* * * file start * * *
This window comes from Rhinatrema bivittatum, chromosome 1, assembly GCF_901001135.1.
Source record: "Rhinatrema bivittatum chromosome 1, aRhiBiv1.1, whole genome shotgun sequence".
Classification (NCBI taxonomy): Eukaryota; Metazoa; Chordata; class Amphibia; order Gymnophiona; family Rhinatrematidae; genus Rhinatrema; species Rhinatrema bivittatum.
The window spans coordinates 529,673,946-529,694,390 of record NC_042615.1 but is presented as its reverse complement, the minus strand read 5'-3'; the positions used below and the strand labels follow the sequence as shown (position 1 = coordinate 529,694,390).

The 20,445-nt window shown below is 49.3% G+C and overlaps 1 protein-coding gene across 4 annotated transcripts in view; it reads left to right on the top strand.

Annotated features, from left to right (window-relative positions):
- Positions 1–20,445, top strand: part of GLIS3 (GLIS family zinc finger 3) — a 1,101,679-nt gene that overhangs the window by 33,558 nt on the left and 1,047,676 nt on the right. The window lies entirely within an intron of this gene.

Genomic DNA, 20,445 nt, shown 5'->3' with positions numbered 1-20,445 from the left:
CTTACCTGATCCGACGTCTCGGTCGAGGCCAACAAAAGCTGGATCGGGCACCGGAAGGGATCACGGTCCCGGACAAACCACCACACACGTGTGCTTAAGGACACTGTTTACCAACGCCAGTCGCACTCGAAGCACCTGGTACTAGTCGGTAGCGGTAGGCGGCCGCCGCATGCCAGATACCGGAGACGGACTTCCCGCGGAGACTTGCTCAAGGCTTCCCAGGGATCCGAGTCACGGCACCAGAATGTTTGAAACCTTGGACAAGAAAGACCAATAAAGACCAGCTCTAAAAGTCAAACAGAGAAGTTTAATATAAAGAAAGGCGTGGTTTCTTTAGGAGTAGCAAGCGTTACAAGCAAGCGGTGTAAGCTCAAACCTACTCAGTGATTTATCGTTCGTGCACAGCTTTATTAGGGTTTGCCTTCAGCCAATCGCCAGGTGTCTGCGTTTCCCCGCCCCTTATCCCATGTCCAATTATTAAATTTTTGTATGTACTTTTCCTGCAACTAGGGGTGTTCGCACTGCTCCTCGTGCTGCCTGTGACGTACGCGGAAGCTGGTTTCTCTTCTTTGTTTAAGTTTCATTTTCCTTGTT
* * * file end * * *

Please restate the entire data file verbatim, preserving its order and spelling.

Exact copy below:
This window comes from Rhinatrema bivittatum, chromosome 1, assembly GCF_901001135.1.
Source record: "Rhinatrema bivittatum chromosome 1, aRhiBiv1.1, whole genome shotgun sequence".
Classification (NCBI taxonomy): Eukaryota; Metazoa; Chordata; class Amphibia; order Gymnophiona; family Rhinatrematidae; genus Rhinatrema; species Rhinatrema bivittatum.
The window spans coordinates 529,673,946-529,694,390 of record NC_042615.1 but is presented as its reverse complement, the minus strand read 5'-3'; the positions used below and the strand labels follow the sequence as shown (position 1 = coordinate 529,694,390).

The 20,445-nt window shown below is 49.3% G+C and overlaps 1 protein-coding gene across 4 annotated transcripts in view; it reads left to right on the top strand.

Annotated features, from left to right (window-relative positions):
- Positions 1–20,445, top strand: part of GLIS3 (GLIS family zinc finger 3) — a 1,101,679-nt gene that overhangs the window by 33,558 nt on the left and 1,047,676 nt on the right. The window lies entirely within an intron of this gene.

Genomic DNA, 20,445 nt, shown 5'->3' with positions numbered 1-20,445 from the left:
CTTACCTGATCCGACGTCTCGGTCGAGGCCAACAAAAGCTGGATCGGGCACCGGAAGGGATCACGGTCCCGGACAAACCACCACACACGTGTGCTTAAGGACACTGTTTACCAACGCCAGTCGCACTCGAAGCACCTGGTACTAGTCGGTAGCGGTAGGCGGCCGCCGCATGCCAGATACCGGAGACGGACTTCCCGCGGAGACTTGCTCAAGGCTTCCCAGGGATCCGAGTCACGGCACCAGAATGTTTGAAACCTTGGACAAGAAAGACCAATAAAGACCAGCTCTAAAAGTCAAACAGAGAAGTTTAATATAAAGAAAGGCGTGGTTTCTTTAGGAGTAGCAAGCGTTACAAGCAAGCGGTGTAAGCTCAAACCTACTCAGTGATTTATCGTTCGTGCACAGCTTTATTAGGGTTTGCCTTCAGCCAATCGCCAGGTGTCTGCGTTTCCCCGCCCCTTATCCCATGTCCAATTATTAAATTTTTGTATGTACTTTTCCTGCAACTAGGGGTGTTCGCACTGCTCCTCGTGCTGCCTGTGACGTACGCGGAAGCTGGTTTCTCTTCTTTGTTTAAGTTTCATTTTCCTTGTT